“Go Baby Go,” is a program that modifies ride-on toy vehicles to help children with disabilities move around independently and socialize more easily with other children.
Dr. James Cole Galloway, a physical therapy professor from the University of Delaware, developed Go Baby Go to foster physical independence in children with disabilities and positively impact their physical, cognitive, and social development. The effort has now expanded to more than 40 communities around the world.
In Fall 2023, students and faculty from the King’s College occupational therapy and engineering departments formed the Northeastern Pennsylvania Chapter of Go Baby Go. This multidisciplinary chapter is student-led with appointed faculty advisors and a licensed occupational therapist who has experience in assistive technology.
There are no commercially available devices for children with mobility issues and power wheelchairs are expensive and less accessible to younger children. Instead, Go Baby Go volunteers adjust a toy vehicle’s power and steering so it can be controlled by children with limited movement. They also add padding, PVC pipes, and other materials to keep the children comfortable and upright while they ride.
This collaboration between health science professionals, engineers, community members, and students seeks to provide safe and effective mobility at low cost for children with disabilities in the local community. This program also provides meaningful education and research opportunities for families, students, and faculty.
NEPA Go Baby Go launched its first build day on Nov. 4, 2023, at Sheehy-Farmer Campus Center on the 3rd Floor. Volunteers modified 24 vehicles for use by children with disabilities during that time.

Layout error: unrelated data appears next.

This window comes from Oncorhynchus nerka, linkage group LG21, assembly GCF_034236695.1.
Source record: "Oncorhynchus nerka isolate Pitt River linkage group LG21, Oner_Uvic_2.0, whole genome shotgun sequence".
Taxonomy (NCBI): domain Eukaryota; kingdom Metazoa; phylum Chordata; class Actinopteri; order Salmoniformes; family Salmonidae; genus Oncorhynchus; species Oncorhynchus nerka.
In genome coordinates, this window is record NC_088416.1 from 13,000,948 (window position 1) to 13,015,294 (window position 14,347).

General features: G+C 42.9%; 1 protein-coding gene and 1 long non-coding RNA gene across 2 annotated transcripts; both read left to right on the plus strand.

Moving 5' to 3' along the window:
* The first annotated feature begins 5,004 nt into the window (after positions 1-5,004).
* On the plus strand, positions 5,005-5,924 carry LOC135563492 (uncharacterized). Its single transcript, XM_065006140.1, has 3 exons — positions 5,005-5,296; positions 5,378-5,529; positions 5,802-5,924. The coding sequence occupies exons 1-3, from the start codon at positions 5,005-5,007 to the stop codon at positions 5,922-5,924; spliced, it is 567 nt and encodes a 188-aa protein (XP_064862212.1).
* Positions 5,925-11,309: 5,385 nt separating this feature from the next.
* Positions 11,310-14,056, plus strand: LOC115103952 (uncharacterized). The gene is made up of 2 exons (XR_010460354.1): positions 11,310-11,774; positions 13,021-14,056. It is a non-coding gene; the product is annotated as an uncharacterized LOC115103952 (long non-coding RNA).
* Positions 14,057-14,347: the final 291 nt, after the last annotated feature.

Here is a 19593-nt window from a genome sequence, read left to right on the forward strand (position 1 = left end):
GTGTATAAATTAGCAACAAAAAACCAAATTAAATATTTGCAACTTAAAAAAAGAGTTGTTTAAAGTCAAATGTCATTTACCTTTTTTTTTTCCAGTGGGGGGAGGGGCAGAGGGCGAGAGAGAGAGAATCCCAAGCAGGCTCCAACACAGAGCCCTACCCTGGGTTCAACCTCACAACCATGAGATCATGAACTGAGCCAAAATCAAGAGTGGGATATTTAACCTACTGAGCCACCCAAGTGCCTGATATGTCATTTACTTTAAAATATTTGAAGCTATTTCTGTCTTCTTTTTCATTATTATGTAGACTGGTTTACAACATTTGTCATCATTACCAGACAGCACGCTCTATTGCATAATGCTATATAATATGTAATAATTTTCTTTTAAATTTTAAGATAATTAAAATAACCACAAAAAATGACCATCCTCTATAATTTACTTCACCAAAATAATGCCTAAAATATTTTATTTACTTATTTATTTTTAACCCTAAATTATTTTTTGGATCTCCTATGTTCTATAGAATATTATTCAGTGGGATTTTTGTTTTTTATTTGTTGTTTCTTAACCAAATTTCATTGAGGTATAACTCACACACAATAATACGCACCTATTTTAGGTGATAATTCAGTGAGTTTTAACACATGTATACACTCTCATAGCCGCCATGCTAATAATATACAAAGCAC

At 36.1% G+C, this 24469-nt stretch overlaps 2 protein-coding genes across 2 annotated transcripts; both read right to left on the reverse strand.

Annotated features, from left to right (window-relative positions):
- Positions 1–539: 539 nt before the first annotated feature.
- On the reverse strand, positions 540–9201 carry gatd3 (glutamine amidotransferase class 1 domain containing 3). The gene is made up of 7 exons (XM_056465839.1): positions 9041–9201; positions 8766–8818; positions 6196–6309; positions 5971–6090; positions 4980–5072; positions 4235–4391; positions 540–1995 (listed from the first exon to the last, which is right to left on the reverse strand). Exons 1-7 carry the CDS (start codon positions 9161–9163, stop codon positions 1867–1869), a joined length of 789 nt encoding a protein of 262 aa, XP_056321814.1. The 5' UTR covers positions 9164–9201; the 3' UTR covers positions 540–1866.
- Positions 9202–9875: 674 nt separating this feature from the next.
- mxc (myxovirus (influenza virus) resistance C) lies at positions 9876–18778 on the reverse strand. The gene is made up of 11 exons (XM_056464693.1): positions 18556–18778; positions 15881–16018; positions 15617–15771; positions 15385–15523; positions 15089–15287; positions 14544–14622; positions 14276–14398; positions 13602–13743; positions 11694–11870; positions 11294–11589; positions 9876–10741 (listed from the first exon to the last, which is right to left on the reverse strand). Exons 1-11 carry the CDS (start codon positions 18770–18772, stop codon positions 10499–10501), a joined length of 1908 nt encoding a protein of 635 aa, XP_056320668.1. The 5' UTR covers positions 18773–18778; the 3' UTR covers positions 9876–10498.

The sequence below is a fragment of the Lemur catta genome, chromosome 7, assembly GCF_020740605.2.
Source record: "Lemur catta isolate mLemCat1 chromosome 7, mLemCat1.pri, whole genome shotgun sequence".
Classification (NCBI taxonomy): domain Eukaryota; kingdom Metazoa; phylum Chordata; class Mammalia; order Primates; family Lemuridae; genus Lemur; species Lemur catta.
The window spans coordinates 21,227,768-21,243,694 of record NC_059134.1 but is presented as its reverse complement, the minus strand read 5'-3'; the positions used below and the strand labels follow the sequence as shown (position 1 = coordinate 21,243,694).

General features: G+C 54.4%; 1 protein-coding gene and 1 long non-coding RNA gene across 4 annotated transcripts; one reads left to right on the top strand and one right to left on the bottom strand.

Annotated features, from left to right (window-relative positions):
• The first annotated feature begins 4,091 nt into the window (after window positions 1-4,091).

The first build day was made possible with a generous $20,000 donation from the Moses Taylor Foundation for the purchase of vehicles and modification materials.
How you can help
NEPA Go Baby Go is seeking volunteers from community and student groups throughout Northeastern Pennsylvania, as well as any children in need of mobility assistance. The team aims to host build days at least twice a year and child playgroups two to three times a semester.
If you are a community member or teacher looking for a rewarding and educational service project, please explore the resources below:
Who is eligible to volunteer for NEPA Go Baby Go?
We are looking for volunteers from a variety of age groups with a passion for science and community service. No experience needed! Must be 14 years of age or older (we will allow 10-12 years old to help with parent supervision). We provide all materials, equipment, and tools.
How are monetary donations used?
All donations go to the purchases of prefabricated ride-on vehicles as well as the tools, padding, frames, and other materials used to alter the vehicles for use by children with disabilities. Generally, each vehicle costs $400, with an additional $150 cost, on average, for the materials used in the modifications.
What kinds of disabilities can these vehicles help overcome?
The project seeks to assist children with limited mobility resulting from arthrogryposis, muscular dystrophy, cerebral palsy, down syndrome, congenital heart defect and other conditions.
The goal is to help foster physical, cognitive, and social development in these children by giving them the ability to move independently and play with other children. Certified engineers and occupational therapists ensure each vehicle is safe and adapted to a child’s unique needs.
How did the NEPA Go Baby Go chapter begin?
The project originated as part of a capstone project under King’s student Erika Golik, MS OTR/L, who was exploring how to bring the Go Baby Go model to Northeastern Pennsylvania. The effort has since expanded with engineering student leads Daniel Garcia and Christian Chavey under the guidance of faculty mentors Jennifer Dessoye, EdD, OTD, OTR/L, CLA, Dr. Marie Patterson, OTD, OTR/L and Elizabeth A. Dixon, MS Ed., OTR/L.
To date, the project includes more than 40 faculty and students, including volunteers from engineering and medical science clubs on campus. A $20,000 donation from the Moses Taylor Foundation provided the tools, vehicles, and modification materials for the first build day event.